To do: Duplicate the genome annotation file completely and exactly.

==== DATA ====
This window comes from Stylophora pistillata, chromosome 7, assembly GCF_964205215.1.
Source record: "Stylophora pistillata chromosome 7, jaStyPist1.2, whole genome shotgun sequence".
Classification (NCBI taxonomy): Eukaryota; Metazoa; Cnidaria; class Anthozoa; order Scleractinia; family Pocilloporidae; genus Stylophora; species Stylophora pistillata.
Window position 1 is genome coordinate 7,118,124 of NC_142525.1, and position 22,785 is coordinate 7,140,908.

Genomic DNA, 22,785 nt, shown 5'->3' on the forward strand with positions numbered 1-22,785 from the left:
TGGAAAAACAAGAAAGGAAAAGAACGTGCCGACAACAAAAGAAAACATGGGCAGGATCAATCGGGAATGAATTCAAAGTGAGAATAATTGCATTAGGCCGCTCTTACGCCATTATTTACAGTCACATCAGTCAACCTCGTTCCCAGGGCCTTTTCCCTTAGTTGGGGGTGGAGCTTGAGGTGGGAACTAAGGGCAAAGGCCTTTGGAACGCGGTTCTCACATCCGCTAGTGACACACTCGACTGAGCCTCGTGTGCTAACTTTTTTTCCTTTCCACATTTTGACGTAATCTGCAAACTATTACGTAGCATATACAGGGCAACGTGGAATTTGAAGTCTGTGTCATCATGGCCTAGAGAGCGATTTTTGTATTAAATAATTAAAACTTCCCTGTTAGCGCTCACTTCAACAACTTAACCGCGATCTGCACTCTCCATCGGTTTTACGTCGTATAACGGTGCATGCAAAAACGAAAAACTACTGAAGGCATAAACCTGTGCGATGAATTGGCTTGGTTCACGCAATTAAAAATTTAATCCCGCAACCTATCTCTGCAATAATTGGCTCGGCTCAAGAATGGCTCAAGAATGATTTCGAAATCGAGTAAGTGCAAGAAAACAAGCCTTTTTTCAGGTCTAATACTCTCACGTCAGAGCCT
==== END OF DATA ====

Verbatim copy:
This window comes from Stylophora pistillata, chromosome 7, assembly GCF_964205215.1.
Source record: "Stylophora pistillata chromosome 7, jaStyPist1.2, whole genome shotgun sequence".
Classification (NCBI taxonomy): Eukaryota; Metazoa; Cnidaria; class Anthozoa; order Scleractinia; family Pocilloporidae; genus Stylophora; species Stylophora pistillata.
Window position 1 is genome coordinate 7,118,124 of NC_142525.1, and position 22,785 is coordinate 7,140,908.

Genomic DNA, 22,785 nt, shown 5'->3' on the forward strand with positions numbered 1-22,785 from the left:
TGGAAAAACAAGAAAGGAAAAGAACGTGCCGACAACAAAAGAAAACATGGGCAGGATCAATCGGGAATGAATTCAAAGTGAGAATAATTGCATTAGGCCGCTCTTACGCCATTATTTACAGTCACATCAGTCAACCTCGTTCCCAGGGCCTTTTCCCTTAGTTGGGGGTGGAGCTTGAGGTGGGAACTAAGGGCAAAGGCCTTTGGAACGCGGTTCTCACATCCGCTAGTGACACACTCGACTGAGCCTCGTGTGCTAACTTTTTTTCCTTTCCACATTTTGACGTAATCTGCAAACTATTACGTAGCATATACAGGGCAACGTGGAATTTGAAGTCTGTGTCATCATGGCCTAGAGAGCGATTTTTGTATTAAATAATTAAAACTTCCCTGTTAGCGCTCACTTCAACAACTTAACCGCGATCTGCACTCTCCATCGGTTTTACGTCGTATAACGGTGCATGCAAAAACGAAAAACTACTGAAGGCATAAACCTGTGCGATGAATTGGCTTGGTTCACGCAATTAAAAATTTAATCCCGCAACCTATCTCTGCAATAATTGGCTCGGCTCAAGAATGGCTCAAGAATGATTTCGAAATCGAGTAAGTGCAAGAAAACAAGCCTTTTTTCAGGTCTAATACTCTCACGTCAGAGCCT